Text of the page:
Honda Settles Lawsuit Over Civic Hybrid Mileage Claim

Cammy Corrigan
by Cammy Corrigan

In 2007, over 120,000 Civic Hybrid owners had a beef with Honda. So much so, in fact, that they sued the Japanese company. What do you reckon the reason could be? Unsafe cars? Think again. Poor build quality? No, they sued Honda because their Civic Hybrids didn’t get the stated fuel mileage. New York Times’ Wheels Blog reports that 2 plantiffs, John True of Ontario, California, and Gonzalo Delgado of Chino Hills California along with 120,000 other Honda Civic Hybrid owners argued in the United States District Court for the Central District of California that they were only getting 31 mpg instead of the advertised 49mpg in the city and 51 mpg on the highway. The plaintiffs believe that Honda’s advertising led them to believe that the Civic Hybrid would get better fuel economy than is likely in real world driving. Needless to say, the plaintiffs weren’t challenging the EPA methods of predicting mileage, just that Honda, allegedly, deceived customers by not making it clear that they were unlikely to achieve the EPA figures. Honda, naturally, have a different take.

They believe that assertions against them are illogical. The EPA tested the vehicle and gave the car a rating. They also say they followed all federal regulations and refuse to admit to any wrongdoing. What makes this story even more bizarre is the outcome. Honda, for whatever reason has decided on a settlement. What has been proposed is that Mr True will receive $12,500, Mr Delgado will receive $10,000 and the remaining 120,000 unhappy Civic hybrid owners will get, at most, a coupon for $1000 off a new Honda. And as with every coupon, there’s small print. The coupon isn’t valid for the Insight, Civic Hybrid, Fit or any certified used Honda or Acura. The coupon cannot be transferred and the current hybrid must be sold or traded in. If that settlement doesn’t grab the plaintiffs, then there are 2 more options: A $500 discount for a customer who doesn’t want to sell their Civic Hybrid or $100 cash. “The purchaser of a Honda Civic Hybrid is a person who is interested in fuel economy,” said Clarence Ditlow, the Executive director of the Centre for Auto Safety, “So, the settlement allows them to buy any vehicle but a fuel-efficient vehicle. In other words, you get a coupon for the purchase of a vehicle that you don’t want.” pointing out the obvious flaw with Honda’s proposed settlement. But Mr Ditlow forgot to mention the cherry on the settlement: Honda will also throw in a DVD on getting better fuel economy. At least Honda didn’t take the condescension any further and include a copy of “An Inconvenient Truth.”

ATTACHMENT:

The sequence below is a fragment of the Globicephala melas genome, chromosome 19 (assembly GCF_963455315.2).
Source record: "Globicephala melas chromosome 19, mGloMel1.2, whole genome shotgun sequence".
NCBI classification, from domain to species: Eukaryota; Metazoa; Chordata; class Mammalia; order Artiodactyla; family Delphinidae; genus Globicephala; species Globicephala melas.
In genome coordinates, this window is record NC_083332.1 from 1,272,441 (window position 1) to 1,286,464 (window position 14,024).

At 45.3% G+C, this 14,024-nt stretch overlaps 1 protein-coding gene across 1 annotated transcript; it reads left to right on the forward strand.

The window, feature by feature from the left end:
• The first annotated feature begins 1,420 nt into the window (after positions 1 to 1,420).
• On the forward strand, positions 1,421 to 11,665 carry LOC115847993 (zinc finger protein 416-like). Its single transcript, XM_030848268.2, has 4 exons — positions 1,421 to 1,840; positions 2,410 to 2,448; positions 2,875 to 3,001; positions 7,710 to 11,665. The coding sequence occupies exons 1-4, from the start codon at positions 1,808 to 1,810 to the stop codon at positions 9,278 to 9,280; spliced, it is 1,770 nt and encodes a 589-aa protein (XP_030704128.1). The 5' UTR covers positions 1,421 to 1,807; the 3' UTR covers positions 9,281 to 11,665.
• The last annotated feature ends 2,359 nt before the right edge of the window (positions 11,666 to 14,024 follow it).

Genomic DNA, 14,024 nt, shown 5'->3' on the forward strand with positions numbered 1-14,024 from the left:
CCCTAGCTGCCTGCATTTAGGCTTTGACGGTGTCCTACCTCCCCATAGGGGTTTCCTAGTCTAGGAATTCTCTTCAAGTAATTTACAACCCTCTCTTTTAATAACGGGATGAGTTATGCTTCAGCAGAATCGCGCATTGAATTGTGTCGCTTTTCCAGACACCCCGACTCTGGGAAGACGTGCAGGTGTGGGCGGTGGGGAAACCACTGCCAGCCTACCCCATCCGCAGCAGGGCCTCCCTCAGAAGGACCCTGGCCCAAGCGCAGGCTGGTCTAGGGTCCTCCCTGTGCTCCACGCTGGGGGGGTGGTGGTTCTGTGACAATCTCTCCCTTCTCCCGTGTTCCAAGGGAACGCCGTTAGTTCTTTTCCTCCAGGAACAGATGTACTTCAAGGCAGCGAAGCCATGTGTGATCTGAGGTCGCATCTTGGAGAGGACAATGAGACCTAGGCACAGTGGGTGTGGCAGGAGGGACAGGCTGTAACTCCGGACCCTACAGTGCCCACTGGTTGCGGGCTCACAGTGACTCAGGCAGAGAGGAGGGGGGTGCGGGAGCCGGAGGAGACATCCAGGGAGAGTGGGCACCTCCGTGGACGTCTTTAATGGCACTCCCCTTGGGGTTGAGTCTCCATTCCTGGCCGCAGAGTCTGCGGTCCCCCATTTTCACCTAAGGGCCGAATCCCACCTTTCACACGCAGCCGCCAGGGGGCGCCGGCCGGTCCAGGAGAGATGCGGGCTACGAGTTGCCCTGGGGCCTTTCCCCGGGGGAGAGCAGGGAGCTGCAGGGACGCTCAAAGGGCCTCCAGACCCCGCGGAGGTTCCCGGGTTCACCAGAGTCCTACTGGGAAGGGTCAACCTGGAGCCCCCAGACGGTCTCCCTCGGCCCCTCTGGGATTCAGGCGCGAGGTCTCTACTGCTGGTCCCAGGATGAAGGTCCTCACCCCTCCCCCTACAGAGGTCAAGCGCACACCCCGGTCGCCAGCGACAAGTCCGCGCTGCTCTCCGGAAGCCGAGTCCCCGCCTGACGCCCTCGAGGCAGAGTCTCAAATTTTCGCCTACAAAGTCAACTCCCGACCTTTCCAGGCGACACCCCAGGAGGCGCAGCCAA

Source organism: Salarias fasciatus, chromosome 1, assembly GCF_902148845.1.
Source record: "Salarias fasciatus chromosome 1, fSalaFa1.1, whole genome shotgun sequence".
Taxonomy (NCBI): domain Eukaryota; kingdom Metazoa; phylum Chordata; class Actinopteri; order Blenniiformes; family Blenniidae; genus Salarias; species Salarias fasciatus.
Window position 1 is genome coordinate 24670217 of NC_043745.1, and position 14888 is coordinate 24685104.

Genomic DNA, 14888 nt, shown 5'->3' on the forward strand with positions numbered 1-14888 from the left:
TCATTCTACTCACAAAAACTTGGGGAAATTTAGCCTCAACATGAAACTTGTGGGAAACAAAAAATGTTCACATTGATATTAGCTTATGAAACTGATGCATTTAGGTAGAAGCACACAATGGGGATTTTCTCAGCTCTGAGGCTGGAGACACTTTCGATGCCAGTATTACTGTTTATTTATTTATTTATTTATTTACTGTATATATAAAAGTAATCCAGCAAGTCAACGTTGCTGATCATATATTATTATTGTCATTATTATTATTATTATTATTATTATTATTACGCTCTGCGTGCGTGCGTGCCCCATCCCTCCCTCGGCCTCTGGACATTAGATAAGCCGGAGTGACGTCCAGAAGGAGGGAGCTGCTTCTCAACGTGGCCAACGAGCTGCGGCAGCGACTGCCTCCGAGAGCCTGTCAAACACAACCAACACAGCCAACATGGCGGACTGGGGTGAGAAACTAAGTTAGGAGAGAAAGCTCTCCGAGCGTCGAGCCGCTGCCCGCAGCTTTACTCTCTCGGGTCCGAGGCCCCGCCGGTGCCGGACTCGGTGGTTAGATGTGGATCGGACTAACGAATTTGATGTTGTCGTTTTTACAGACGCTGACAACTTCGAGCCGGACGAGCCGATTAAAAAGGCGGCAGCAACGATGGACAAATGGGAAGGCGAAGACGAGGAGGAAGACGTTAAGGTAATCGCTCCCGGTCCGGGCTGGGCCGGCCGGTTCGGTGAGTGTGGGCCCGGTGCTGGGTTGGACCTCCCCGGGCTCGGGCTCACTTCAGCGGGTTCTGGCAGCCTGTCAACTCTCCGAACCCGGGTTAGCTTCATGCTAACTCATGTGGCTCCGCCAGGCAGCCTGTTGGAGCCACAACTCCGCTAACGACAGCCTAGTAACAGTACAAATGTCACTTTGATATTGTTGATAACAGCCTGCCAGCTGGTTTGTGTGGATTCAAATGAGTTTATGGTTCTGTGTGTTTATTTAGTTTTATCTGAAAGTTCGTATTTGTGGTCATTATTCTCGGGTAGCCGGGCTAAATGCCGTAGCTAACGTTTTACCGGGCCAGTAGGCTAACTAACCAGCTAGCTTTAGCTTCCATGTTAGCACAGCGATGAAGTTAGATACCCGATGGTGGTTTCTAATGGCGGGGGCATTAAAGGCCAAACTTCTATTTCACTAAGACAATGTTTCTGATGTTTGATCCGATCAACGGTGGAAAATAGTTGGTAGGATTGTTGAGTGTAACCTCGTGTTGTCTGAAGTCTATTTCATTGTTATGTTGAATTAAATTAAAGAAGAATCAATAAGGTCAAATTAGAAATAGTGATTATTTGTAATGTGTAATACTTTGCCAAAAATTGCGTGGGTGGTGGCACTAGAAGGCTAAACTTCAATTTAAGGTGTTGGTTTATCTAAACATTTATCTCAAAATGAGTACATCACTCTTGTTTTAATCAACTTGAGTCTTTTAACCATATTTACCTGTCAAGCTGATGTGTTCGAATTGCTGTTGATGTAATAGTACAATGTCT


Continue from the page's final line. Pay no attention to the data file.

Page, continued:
Cammy Corrigan
Cammy Corrigan

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  • Morea Morea on Dec 16, 2009
    Bzzzt. Wrong. The EPA tests some cars randomly but does not have the resources to test all cars:
  • Douglas Sloan Douglas Sloan on Feb 24, 2010

    I have driven a Honda Civic Hybrid for the past 7 years. I noticed very early that the milage as given by the gauge was overstated by two or three decimal points. Nevertheless and taking that into account, I have never got less than 5.2 liters/100 km (going up to 6.2 in the winter with snow tires). Using the conversion factors on a Canadian government website I calculate I am getting 65 miles per U.S. gallon, which as far as I am concerned, puts the lie to these yahoos who claim they are getting less than half that mileage. By the way I have never had any problems with the hybrid parts of the car. It is a beautiful piece of engineering. As an added bonus, the hybrid electric motor takes over from the usual starting motor, giving just incredible starting power. It always starts instantly, without any signs of cranking, and even in minus 30 degree weather. It also give great accleration. I am a retired teacher with no connection to Honda.

  • Rochester I wouldn't obsess over the rate of change, it's happening whether we want it or not.
  • EBFlex At the summer property putting boats in the water, leveling boat lifts, cleaning the lots for summer, etc. Typical cabin stuff in the most beautiful place on the planet
  • Lou_BC I've I spent the past few days in what we refer to as "the lower mainland". I see Tesla's everywhere and virtually every other brand of EV. I was in downtown Vancouver along side a Rivian R1T. A Rivian R1S came off as side street and was following it. I saw one other R1S. 18% of new vehicles in BC are EV'S. It tends to match what I saw out my windshield. I only saw 2 fullsized pickups. One was a cool '91 3/4 ton regular cab. I ran across 2 Tacoma's. Not many Jeeps. There were plenty of Porches, Mercedes, and BMW's. I saw 2 Aston Martin DBX707's. It's been fun car watching other than the stress of driving in big city urban traffic. I'd rather dodge 146,000 pound 9 axle logging trucks on one lane roads.
  • IBx1 Never got the appeal of these; it looks like there was a Soviet mandate to create a car with two doors and a roof that could be configured in different ways.
  • CAMeyer Considering how many voters will be voting for Trump because they remember that gas prices were low in 2020–never mind the pandemic—this seems like a wise move.